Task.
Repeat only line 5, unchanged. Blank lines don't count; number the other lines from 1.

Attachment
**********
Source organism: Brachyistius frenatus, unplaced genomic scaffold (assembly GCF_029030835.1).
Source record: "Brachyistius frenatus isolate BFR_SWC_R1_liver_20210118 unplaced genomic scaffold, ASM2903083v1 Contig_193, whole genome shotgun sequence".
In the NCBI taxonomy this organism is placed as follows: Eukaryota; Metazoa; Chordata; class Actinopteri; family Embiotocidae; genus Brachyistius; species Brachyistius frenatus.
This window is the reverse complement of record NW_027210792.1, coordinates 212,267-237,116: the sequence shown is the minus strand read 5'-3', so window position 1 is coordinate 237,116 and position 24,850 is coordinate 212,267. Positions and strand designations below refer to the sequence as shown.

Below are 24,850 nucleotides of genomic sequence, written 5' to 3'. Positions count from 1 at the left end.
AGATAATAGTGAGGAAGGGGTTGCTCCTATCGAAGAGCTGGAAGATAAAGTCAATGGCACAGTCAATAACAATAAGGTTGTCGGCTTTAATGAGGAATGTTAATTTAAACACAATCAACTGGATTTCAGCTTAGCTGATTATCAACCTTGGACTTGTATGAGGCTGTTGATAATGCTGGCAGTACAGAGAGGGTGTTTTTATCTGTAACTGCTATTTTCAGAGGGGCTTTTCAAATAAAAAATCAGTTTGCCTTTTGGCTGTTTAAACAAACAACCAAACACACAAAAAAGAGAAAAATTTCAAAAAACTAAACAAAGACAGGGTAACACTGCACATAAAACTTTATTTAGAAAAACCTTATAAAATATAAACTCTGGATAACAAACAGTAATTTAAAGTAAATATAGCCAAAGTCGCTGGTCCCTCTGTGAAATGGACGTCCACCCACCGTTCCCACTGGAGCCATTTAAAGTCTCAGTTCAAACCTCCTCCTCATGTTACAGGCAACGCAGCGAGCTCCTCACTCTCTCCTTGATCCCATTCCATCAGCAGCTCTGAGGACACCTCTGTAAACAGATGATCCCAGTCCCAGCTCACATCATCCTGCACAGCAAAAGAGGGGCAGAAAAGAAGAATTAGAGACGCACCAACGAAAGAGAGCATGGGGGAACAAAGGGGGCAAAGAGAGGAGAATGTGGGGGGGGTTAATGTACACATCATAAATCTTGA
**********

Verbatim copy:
Below are 24,850 nucleotides of genomic sequence, written 5' to 3'. Positions count from 1 at the left end.